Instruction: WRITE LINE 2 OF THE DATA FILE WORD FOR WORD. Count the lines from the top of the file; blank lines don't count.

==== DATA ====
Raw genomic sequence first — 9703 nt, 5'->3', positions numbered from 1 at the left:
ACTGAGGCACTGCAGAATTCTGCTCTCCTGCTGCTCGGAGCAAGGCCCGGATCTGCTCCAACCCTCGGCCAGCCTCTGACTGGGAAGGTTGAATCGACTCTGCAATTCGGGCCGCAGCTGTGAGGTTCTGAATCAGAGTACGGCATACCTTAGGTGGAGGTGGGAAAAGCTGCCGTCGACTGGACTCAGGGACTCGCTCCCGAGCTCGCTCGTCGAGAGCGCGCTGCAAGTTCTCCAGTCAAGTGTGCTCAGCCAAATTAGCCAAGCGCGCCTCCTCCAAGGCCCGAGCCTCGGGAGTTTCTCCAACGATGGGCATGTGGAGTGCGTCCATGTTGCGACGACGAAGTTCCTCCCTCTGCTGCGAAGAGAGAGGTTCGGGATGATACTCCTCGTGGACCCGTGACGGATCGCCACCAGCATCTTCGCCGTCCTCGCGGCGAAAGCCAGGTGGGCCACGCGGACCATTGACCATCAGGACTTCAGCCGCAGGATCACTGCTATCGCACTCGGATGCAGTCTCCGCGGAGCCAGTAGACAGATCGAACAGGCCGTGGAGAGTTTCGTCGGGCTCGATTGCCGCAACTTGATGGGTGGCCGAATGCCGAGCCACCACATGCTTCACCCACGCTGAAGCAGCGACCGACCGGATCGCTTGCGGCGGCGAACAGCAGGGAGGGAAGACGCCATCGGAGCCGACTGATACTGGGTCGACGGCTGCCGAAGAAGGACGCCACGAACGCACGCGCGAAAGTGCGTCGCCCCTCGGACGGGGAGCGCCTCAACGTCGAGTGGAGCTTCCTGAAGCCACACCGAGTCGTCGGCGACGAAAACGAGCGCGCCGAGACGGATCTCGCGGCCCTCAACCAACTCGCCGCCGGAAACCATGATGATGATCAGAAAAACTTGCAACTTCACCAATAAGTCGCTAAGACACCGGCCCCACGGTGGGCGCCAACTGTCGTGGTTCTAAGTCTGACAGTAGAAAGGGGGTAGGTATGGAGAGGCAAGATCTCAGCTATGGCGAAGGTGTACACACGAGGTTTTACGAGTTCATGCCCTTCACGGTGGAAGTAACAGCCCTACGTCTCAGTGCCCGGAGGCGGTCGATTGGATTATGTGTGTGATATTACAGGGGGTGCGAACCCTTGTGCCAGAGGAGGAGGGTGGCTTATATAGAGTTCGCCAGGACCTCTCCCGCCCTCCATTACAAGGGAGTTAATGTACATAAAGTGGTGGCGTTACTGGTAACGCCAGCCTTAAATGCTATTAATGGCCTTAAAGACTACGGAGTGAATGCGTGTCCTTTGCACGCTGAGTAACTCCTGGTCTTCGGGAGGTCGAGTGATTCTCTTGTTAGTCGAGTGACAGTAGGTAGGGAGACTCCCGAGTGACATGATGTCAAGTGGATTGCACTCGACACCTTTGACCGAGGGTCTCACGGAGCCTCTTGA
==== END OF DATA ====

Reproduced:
ACTGAGGCACTGCAGAATTCTGCTCTCCTGCTGCTCGGAGCAAGGCCCGGATCTGCTCCAACCCTCGGCCAGCCTCTGACTGGGAAGGTTGAATCGACTCTGCAATTCGGGCCGCAGCTGTGAGGTTCTGAATCAGAGTACGGCATACCTTAGGTGGAGGTGGGAAAAGCTGCCGTCGACTGGACTCAGGGACTCGCTCCCGAGCTCGCTCGTCGAGAGCGCGCTGCAAGTTCTCCAGTCAAGTGTGCTCAGCCAAATTAGCCAAGCGCGCCTCCTCCAAGGCCCGAGCCTCGGGAGTTTCTCCAACGATGGGCATGTGGAGTGCGTCCATGTTGCGACGACGAAGTTCCTCCCTCTGCTGCGAAGAGAGAGGTTCGGGATGATACTCCTCGTGGACCCGTGACGGATCGCCACCAGCATCTTCGCCGTCCTCGCGGCGAAAGCCAGGTGGGCCACGCGGACCATTGACCATCAGGACTTCAGCCGCAGGATCACTGCTATCGCACTCGGATGCAGTCTCCGCGGAGCCAGTAGACAGATCGAACAGGCCGTGGAGAGTTTCGTCGGGCTCGATTGCCGCAACTTGATGGGTGGCCGAATGCCGAGCCACCACATGCTTCACCCACGCTGAAGCAGCGACCGACCGGATCGCTTGCGGCGGCGAACAGCAGGGAGGGAAGACGCCATCGGAGCCGACTGATACTGGGTCGACGGCTGCCGAAGAAGGACGCCACGAACGCACGCGCGAAAGTGCGTCGCCCCTCGGACGGGGAGCGCCTCAACGTCGAGTGGAGCTTCCTGAAGCCACACCGAGTCGTCGGCGACGAAAACGAGCGCGCCGAGACGGATCTCGCGGCCCTCAACCAACTCGCCGCCGGAAACCATGATGATGATCAGAAAAACTTGCAACTTCACCAATAAGTCGCTAAGACACCGGCCCCACGGTGGGCGCCAACTGTCGTGGTTCTAAGTCTGACAGTAGAAAGGGGGTAGGTATGGAGAGGCAAGATCTCAGCTATGGCGAAGGTGTACACACGAGGTTTTACGAGTTCATGCCCTTCACGGTGGAAGTAACAGCCCTACGTCTCAGTGCCCGGAGGCGGTCGATTGGATTATGTGTGTGATATTACAGGGGGTGCGAACCCTTGTGCCAGAGGAGGAGGGTGGCTTATATAGAGTTCGCCAGGACCTCTCCCGCCCTCCATTACAAGGGAGTTAATGTACATAAAGTGGTGGCGTTACTGGTAACGCCAGCCTTAAATGCTATTAATGGCCTTAAAGACTACGGAGTGAATGCGTGTCCTTTGCACGCTGAGTAACTCCTGGTCTTCGGGAGGTCGAGTGATTCTCTTGTTAGTCGAGTGACAGTAGGTAGGGAGACTCCCGAGTGACATGATGTCAAGTGGATTGCACTCGACACCTTTGACCGAGGGTCTCACGGAGCCTCTTGA